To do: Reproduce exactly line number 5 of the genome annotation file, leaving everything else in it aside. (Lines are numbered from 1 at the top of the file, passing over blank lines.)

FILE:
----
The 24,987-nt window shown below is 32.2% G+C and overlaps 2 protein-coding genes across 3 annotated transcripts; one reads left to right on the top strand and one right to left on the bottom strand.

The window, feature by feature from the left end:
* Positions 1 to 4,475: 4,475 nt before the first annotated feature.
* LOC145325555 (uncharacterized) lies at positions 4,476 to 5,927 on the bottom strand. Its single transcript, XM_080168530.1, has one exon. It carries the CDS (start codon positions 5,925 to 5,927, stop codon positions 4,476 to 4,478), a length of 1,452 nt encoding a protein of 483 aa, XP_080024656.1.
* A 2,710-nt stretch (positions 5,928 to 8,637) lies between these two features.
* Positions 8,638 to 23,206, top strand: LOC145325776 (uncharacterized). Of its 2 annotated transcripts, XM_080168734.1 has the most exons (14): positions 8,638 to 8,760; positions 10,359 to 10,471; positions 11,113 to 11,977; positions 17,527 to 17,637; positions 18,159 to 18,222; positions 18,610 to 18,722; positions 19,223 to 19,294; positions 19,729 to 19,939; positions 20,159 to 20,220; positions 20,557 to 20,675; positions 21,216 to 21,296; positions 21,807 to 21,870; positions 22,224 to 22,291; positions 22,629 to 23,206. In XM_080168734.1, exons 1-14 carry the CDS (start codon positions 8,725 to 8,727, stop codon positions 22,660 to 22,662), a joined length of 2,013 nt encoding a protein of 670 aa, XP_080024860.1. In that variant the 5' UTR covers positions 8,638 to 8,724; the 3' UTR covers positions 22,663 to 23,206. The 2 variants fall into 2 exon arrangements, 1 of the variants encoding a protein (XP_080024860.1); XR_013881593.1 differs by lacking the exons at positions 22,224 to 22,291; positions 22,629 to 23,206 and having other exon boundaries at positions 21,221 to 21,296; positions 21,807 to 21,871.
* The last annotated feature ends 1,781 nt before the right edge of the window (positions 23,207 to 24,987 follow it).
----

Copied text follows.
* A 2,710-nt stretch (positions 5,928 to 8,637) lies between these two features.